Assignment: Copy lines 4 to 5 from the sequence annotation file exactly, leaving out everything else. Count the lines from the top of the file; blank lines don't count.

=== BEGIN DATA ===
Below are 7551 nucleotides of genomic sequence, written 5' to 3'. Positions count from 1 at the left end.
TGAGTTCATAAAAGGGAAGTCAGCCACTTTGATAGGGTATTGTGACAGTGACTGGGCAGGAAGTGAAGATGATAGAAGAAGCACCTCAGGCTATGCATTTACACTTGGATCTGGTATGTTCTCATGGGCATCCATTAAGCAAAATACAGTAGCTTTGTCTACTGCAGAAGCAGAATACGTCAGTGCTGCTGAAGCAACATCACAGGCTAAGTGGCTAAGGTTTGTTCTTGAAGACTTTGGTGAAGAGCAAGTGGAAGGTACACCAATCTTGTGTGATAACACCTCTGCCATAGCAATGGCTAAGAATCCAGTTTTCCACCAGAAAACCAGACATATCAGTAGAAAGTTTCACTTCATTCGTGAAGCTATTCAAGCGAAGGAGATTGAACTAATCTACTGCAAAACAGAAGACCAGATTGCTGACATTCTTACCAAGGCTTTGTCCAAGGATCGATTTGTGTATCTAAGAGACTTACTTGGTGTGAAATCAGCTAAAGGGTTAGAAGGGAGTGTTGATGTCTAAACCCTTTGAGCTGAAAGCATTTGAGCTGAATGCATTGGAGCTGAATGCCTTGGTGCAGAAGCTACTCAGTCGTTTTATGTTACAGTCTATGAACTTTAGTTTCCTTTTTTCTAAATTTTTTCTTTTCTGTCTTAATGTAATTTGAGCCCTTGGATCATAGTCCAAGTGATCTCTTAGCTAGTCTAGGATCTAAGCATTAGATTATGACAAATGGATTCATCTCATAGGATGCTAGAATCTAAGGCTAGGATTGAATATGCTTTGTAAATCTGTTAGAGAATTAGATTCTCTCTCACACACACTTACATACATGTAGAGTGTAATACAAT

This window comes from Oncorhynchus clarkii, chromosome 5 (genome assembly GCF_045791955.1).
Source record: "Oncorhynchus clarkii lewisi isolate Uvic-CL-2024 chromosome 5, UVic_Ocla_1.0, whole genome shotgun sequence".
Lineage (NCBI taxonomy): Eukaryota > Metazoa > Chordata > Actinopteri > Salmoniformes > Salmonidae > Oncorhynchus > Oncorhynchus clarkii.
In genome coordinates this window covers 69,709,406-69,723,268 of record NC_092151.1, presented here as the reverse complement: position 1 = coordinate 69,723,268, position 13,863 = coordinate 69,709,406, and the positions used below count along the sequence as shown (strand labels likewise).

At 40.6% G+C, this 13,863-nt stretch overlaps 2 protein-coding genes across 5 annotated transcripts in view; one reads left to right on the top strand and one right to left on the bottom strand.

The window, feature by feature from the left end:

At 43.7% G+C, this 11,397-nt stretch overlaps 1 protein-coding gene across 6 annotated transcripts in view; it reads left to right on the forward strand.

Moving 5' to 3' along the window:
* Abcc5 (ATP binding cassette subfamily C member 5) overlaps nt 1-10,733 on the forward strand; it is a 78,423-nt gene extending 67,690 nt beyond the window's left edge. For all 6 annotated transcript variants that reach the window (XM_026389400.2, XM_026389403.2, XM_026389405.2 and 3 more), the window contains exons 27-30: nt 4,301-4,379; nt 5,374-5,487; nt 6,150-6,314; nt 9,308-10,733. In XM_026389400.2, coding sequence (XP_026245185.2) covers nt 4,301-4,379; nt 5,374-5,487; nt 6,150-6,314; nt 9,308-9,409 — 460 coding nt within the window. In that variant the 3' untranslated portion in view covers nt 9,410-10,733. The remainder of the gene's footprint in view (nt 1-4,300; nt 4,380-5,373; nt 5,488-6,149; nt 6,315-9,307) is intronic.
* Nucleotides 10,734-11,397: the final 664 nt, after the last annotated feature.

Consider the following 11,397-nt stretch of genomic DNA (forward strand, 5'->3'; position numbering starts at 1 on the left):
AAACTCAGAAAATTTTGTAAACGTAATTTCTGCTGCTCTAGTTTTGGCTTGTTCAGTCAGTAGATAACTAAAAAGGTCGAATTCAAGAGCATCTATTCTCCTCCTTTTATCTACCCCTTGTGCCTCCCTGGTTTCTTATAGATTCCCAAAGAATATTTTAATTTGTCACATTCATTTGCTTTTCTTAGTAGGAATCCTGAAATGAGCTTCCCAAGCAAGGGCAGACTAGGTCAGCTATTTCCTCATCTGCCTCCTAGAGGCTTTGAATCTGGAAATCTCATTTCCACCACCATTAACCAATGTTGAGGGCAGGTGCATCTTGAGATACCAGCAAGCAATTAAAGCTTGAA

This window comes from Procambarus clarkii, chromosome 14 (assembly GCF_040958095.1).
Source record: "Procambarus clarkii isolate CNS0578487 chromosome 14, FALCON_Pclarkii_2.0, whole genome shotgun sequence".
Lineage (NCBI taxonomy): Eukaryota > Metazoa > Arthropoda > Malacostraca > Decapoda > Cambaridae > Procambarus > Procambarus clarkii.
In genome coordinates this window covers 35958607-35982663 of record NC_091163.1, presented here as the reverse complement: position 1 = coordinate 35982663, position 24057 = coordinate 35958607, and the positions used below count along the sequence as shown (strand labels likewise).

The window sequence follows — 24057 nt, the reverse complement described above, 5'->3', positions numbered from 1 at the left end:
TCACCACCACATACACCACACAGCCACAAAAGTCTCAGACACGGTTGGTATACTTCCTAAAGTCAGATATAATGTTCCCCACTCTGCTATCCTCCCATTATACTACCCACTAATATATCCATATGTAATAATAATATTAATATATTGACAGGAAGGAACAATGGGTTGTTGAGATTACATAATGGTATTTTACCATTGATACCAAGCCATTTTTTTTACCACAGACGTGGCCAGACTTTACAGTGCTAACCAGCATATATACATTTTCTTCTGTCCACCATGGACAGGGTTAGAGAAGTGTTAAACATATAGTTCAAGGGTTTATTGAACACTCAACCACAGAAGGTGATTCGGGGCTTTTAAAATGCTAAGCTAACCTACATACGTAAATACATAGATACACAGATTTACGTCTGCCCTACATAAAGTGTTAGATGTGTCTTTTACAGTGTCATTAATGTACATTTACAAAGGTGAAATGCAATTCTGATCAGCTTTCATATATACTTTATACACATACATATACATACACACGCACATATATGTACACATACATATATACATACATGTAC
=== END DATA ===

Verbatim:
Source record: "Oncorhynchus clarkii lewisi isolate Uvic-CL-2024 chromosome 5, UVic_Ocla_1.0, whole genome shotgun sequence".
Lineage (NCBI taxonomy): Eukaryota > Metazoa > Chordata > Actinopteri > Salmoniformes > Salmonidae > Oncorhynchus > Oncorhynchus clarkii.